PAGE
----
Apple Pay Between Friends

Going out to restaurants with millennial friends can bet the worst.  Everyone wants to pay separately, but nobody has cash.

Has this happened to you before?

#1 The Bill Can’t Be Split:

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The bill comes, and everyone is frantically pulling out their credit cards and trying to calculate their portion of the bill?  The waiter comes, and he announces that he cannot split the bill due to some probably made-up reason, so one person ends up paying for all of it?

#2 The Split even:

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You join your friends for dinner, you decide to be thrifty and get an appetizer, meanwhile someone else orders a large meal with alcohol.  The check comes, and the person that seemed to order the most thing announces that the bill will be split evenly between everyone at the table.

#3 All Cash Deficit:

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The check comes and everyone throws down cash.   The waiter comes and announces that there is still a deficit. You look around at the 8 people around the table.  Who was short cash?  Did someone not tip?  So one person ends up giving the tip for the entire table.

#4 The Frantic Calculation

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Everyone grabs for the bill and tries to make their own estimate on how much their meal was along with tax and tip.  They write the number on the back of the receipt along with their name in hopes that the waiter will run each card separately.

#5 Some Cash / One Credit Card

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A couple of friends throw down cash, and you’re the only one with a credit card.   The waiter takes your card and processes the full amount and you’re left with a ton of cash in your pocket.  Great for people that love cash.  Terrible for people on a budget trying to track their purchases on mint.com

Silicon Valley is working on a solution for this.  Venmo, a subsidiary of PayPal, seems to be the most popular choice.  Google now allows you to send money through gMail,  Facebook lets you send money through messenger, and Square is in the game now with their $ app.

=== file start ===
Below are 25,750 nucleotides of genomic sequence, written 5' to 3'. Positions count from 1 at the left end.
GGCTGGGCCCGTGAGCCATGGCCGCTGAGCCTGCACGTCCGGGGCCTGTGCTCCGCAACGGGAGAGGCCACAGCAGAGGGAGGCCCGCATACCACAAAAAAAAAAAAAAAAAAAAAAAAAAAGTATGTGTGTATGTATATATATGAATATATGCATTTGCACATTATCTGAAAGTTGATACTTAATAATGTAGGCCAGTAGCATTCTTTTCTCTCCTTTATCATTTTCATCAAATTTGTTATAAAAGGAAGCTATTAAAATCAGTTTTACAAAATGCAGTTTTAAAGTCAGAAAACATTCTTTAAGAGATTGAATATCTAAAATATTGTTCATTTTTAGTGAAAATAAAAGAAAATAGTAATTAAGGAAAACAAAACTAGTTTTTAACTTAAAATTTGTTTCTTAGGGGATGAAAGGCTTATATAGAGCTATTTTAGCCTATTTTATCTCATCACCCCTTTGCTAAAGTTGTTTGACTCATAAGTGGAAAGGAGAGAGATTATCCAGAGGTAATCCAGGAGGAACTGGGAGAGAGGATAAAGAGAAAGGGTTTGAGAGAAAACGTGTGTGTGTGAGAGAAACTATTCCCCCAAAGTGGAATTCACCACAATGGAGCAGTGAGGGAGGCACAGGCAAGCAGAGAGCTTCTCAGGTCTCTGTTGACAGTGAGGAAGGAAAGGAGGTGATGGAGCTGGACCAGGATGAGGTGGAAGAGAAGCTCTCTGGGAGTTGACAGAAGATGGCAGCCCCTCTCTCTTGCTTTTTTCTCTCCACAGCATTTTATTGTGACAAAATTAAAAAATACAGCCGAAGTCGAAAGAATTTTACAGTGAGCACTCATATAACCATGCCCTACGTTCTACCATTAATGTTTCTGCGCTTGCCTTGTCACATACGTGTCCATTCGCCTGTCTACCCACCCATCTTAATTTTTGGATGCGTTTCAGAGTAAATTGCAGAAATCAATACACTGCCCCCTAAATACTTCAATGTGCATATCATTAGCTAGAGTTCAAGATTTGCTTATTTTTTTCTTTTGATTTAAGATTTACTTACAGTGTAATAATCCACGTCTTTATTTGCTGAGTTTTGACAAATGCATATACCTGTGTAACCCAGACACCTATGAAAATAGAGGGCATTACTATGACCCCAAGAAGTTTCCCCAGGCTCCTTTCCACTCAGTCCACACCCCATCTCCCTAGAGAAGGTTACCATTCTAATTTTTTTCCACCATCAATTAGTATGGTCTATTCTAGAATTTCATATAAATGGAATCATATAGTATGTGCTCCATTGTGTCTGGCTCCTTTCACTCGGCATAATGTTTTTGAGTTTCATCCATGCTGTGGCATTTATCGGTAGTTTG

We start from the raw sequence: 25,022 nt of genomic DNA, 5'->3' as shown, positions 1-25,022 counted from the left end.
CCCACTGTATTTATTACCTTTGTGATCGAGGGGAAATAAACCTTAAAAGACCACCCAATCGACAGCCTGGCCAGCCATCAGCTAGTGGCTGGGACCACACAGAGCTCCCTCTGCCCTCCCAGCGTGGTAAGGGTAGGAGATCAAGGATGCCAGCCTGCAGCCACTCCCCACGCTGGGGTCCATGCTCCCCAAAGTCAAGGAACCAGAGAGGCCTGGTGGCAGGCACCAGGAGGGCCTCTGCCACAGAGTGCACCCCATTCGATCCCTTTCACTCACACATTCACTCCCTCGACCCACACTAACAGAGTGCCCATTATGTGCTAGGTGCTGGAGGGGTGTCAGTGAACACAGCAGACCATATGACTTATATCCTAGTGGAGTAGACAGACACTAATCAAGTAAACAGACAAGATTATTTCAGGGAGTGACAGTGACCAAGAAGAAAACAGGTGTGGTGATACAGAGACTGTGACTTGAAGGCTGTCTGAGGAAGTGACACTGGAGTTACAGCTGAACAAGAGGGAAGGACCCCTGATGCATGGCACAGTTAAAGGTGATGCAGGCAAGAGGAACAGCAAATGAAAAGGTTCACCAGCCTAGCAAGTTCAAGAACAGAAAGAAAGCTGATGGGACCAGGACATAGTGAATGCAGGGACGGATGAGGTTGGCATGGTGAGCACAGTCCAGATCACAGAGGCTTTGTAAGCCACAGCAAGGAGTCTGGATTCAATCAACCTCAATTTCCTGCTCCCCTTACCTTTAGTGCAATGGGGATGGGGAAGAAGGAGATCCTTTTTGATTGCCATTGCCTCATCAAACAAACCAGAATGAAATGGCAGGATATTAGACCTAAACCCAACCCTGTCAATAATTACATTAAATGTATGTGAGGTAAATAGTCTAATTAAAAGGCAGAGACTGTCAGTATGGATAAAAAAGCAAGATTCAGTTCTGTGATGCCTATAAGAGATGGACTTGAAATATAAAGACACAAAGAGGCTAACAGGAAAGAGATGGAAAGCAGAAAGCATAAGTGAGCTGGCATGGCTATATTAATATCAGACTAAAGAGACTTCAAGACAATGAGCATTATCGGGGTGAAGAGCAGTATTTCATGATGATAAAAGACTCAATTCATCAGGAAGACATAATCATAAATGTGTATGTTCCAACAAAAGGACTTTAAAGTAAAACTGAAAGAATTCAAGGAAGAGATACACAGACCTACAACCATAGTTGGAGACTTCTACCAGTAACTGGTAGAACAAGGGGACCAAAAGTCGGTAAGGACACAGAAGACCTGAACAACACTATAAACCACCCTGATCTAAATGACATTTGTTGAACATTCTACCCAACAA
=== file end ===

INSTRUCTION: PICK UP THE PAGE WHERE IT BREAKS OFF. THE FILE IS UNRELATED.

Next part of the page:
Apple would also like to get in on the action.  Recently, the world’s most valuable technology company has been in talks with banks about using Apple Pay to send money to friends.  If apple wants a chance at competing, it will need to make the service free and compatible with debit cards.

As exciting as it is to be in the person-to-person payment business, the services are not cheap and it is possible that Apple would lose money on each transaction.  It is said that just validating a new account with a debit card would cost apple about 3 bucks a person and possibly 25 centers per transaction.

So why then would Apple want to get into this business if it runs a deficit?

Answer: To increase adoption of Apply Pay.  Apple wants people to use their phones/watches to make transactions not only with friends, but in the retail space as well.

This Black Friday 2.7 percent of sales were from Apple Pay.  There is a lot of room to grow.

Venmo processed a whopping 2.1 billion dollars in transactions last quarter alone.  This could be from splitting the bills at restaurants, paying roommates for rent, or splitting movie tickets.

There is no question that we are heading towards a cashless society.  Who will be in charge of the transactions when it shifts over?

How do you use venmo?  What is your experience with Apple Pay.  Let me know in the comments.

 

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